His wife, Evgenia Kara-Murza, spoke to Global Insight exclusively earlier in February 2024 about the threat political prisoners pose to the Kremlin. She says that ‘the regime is so scared of any sort of opposition and any sort of dissent that these people, […] these political prisoners in today’s Russia, are being isolated and are being subjected to all kinds of torture, to drive them into silence, to scare them into silence and to send a message to others who might follow suit.’

Navalny and Kara-Murza are just two of at least 700 people designated as political prisoners in Russia today. Since Navalny’s death, more than 400 civilians have been arrested for laying tributes to the politician.

Stephens believes his death could mark a turning point. ‘Increasingly people are seeing Navalny as a hero for standing up to Putin,’ he says. ‘People know that they are repressed by Putin. Now that [the authorities] can’t harm Navalny anymore, the idea of Navalny may well become much more powerful.’

Global leaders were quick to condemn the Russian authorities. US President Joe Biden said there would be ‘devastating consequences’ and that the tragedy should push the US Congress to send much-needed aid to Ukraine.

The mysterious circumstances surrounding the politician’s sudden death have worrying echoes of the case of Sergei Magnitsky, the Russian lawyer who died in pre-trial detention in a Moscow prison cell in 2009 after exposing a large-scale tax fraud by Russian governmental officials. His death sparked a global campaign to bring sanctions against people who commit gross human rights violations. Following the passing of the US Magnitsky Act in 2012, 35 other countries have passed similar legislation designed to hold perpetrators of human rights abuses to account.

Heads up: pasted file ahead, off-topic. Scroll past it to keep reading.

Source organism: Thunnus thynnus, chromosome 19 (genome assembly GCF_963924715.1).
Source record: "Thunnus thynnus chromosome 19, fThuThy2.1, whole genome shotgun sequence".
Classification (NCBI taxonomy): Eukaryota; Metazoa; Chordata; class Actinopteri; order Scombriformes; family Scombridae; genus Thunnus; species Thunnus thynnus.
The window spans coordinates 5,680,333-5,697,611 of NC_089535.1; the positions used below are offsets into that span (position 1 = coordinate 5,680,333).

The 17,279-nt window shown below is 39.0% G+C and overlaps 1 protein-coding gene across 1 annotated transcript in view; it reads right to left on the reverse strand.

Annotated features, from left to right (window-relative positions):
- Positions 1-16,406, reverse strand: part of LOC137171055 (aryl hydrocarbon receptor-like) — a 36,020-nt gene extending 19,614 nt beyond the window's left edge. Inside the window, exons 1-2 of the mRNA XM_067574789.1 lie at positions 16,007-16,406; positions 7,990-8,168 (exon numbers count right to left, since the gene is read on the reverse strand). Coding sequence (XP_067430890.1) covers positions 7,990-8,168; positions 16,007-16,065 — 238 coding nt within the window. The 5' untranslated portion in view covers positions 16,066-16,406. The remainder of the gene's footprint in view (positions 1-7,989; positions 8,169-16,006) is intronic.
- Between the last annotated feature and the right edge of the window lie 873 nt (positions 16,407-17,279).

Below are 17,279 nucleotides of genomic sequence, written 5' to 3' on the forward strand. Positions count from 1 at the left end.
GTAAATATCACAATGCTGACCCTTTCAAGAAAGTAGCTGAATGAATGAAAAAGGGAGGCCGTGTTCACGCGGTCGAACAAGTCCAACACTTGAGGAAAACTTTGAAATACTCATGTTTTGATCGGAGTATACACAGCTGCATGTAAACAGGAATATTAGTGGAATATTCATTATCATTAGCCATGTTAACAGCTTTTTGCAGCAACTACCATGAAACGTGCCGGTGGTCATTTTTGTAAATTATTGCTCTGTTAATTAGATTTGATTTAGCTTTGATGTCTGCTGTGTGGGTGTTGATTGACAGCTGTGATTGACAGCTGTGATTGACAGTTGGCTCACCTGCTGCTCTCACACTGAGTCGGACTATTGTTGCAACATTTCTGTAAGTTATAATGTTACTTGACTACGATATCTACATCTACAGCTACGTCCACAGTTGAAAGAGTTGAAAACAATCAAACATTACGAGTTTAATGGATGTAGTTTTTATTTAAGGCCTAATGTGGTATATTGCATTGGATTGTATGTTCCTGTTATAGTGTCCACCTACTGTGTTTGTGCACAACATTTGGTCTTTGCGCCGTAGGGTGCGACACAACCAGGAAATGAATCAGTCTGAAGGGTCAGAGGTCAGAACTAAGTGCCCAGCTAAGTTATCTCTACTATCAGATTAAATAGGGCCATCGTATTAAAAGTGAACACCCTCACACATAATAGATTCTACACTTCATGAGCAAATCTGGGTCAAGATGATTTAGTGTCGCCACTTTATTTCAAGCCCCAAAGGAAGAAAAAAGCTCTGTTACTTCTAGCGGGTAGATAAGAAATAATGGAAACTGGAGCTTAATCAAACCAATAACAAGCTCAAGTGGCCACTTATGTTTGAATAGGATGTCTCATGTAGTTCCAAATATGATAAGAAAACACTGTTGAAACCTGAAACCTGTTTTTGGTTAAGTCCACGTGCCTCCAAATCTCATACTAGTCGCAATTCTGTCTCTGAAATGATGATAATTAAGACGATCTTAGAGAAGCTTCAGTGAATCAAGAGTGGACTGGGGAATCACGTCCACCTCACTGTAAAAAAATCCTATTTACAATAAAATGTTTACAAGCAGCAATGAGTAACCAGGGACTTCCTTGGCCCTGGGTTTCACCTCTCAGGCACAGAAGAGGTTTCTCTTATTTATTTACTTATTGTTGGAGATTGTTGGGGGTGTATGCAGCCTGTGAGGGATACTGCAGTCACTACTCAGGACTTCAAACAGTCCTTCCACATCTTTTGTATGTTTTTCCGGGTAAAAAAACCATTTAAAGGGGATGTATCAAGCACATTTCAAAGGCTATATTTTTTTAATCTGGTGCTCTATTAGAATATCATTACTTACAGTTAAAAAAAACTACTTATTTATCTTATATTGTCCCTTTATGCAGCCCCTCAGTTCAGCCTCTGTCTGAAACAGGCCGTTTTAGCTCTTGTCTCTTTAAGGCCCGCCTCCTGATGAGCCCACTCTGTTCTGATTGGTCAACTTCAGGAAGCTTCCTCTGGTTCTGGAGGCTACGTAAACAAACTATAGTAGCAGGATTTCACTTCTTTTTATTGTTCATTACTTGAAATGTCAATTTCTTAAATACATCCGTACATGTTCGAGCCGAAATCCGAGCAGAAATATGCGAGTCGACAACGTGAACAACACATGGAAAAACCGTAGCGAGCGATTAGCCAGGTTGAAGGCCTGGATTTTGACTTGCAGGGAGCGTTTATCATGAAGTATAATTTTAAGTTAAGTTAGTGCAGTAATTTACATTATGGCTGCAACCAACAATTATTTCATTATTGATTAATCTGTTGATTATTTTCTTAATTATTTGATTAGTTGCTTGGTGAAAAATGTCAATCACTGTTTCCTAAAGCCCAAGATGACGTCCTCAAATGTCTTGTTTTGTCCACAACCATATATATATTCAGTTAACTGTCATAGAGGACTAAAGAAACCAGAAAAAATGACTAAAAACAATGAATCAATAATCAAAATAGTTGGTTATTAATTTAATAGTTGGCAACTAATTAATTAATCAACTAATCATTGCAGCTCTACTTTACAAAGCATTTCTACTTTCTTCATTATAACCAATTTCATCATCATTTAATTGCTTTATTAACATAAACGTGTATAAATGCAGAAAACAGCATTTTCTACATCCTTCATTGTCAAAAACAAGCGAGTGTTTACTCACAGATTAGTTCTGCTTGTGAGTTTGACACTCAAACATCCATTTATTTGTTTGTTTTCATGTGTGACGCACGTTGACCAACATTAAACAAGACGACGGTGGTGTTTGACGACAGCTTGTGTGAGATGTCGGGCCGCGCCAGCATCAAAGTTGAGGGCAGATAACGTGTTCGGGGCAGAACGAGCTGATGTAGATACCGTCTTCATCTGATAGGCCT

A number of governments are considering imposing fresh sanctions following Navalny’s death, but it’s unclear what impact these might have on Putin’s inner circle or the wider Russian economy. Previous sanctions imposed by the EU, the US and the UK, among others, following Russia’s invasion of Ukraine have hindered domestic production of many Russian goods and contributed to an overall decline in living standards within the country.

Foreign ministers from the G7 countries held a minute’s silence to honour Navalny at the sidelines of the Munich Security Conference, where his wife, Yulia Navalnaya, first learnt of her husband’s death. In a video posted online on 19 February, Navalnaya said she was in no doubt about who was responsible for her husband’s death, telling viewers that, ‘three days ago Vladimir Putin killed my husband, Alexei Navalny.’ She said she would continue her husband’s work and called on his supporters to share their ‘anger, rage and hatred for those who have dared to destroy our future.’

However, Sharafutdinova says the reaction to his death in Russia has shown that society remains deeply polarised. ‘The outpouring of emotions, tears, rage and anger revealed Navalny’s central place in the minds and hearts of those who believe in a different Russia from Putin’s Russia,’ she says. ‘But there was also silence among those millions of Russians outside the big urban centres: the silent majority that Putin now relies on; the majority that does not believe in collective action and the possibility of political power outside the Kremlin walls.’

Navalny’s death comes one month ahead of the country’s presidential elections. Putin has not yet commented publicly on the death, but all eyes will be on him when he gives his annual state-of-the-nation speech in the coming days.

Image: / Sergey Otroshko